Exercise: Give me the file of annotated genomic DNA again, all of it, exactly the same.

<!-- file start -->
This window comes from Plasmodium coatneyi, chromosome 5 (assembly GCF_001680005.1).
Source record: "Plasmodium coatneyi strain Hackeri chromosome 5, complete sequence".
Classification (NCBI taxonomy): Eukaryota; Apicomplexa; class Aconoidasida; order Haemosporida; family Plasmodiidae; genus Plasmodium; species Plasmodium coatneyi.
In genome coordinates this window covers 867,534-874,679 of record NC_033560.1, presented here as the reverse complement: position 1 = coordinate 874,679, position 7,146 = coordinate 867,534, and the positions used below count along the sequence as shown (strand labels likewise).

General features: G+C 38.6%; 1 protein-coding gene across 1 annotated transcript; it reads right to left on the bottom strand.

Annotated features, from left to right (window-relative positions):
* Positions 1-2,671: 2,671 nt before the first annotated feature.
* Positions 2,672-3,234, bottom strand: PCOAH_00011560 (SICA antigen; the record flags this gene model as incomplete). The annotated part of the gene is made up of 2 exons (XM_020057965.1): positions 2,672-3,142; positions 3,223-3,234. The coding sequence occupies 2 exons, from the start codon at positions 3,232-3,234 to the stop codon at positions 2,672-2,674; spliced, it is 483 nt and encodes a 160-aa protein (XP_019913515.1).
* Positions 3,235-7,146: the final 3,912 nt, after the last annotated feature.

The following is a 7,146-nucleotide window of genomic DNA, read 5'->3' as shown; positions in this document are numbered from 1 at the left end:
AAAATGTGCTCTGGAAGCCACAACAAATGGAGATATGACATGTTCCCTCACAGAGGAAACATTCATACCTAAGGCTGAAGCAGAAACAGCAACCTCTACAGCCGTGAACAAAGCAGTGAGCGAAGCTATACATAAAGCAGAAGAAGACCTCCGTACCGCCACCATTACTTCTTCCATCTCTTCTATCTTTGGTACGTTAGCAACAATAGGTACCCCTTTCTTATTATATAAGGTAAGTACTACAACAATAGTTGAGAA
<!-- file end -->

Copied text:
This window comes from Plasmodium coatneyi, chromosome 5 (assembly GCF_001680005.1).
Source record: "Plasmodium coatneyi strain Hackeri chromosome 5, complete sequence".
Classification (NCBI taxonomy): Eukaryota; Apicomplexa; class Aconoidasida; order Haemosporida; family Plasmodiidae; genus Plasmodium; species Plasmodium coatneyi.
In genome coordinates this window covers 867,534-874,679 of record NC_033560.1, presented here as the reverse complement: position 1 = coordinate 874,679, position 7,146 = coordinate 867,534, and the positions used below count along the sequence as shown (strand labels likewise).

General features: G+C 38.6%; 1 protein-coding gene across 1 annotated transcript; it reads right to left on the bottom strand.

Annotated features, from left to right (window-relative positions):
* Positions 1-2,671: 2,671 nt before the first annotated feature.
* Positions 2,672-3,234, bottom strand: PCOAH_00011560 (SICA antigen; the record flags this gene model as incomplete). The annotated part of the gene is made up of 2 exons (XM_020057965.1): positions 2,672-3,142; positions 3,223-3,234. The coding sequence occupies 2 exons, from the start codon at positions 3,232-3,234 to the stop codon at positions 2,672-2,674; spliced, it is 483 nt and encodes a 160-aa protein (XP_019913515.1).
* Positions 3,235-7,146: the final 3,912 nt, after the last annotated feature.

The following is a 7,146-nucleotide window of genomic DNA, read 5'->3' as shown; positions in this document are numbered from 1 at the left end:
AAAATGTGCTCTGGAAGCCACAACAAATGGAGATATGACATGTTCCCTCACAGAGGAAACATTCATACCTAAGGCTGAAGCAGAAACAGCAACCTCTACAGCCGTGAACAAAGCAGTGAGCGAAGCTATACATAAAGCAGAAGAAGACCTCCGTACCGCCACCATTACTTCTTCCATCTCTTCTATCTTTGGTACGTTAGCAACAATAGGTACCCCTTTCTTATTATATAAGGTAAGTACTACAACAATAGTTGAGAA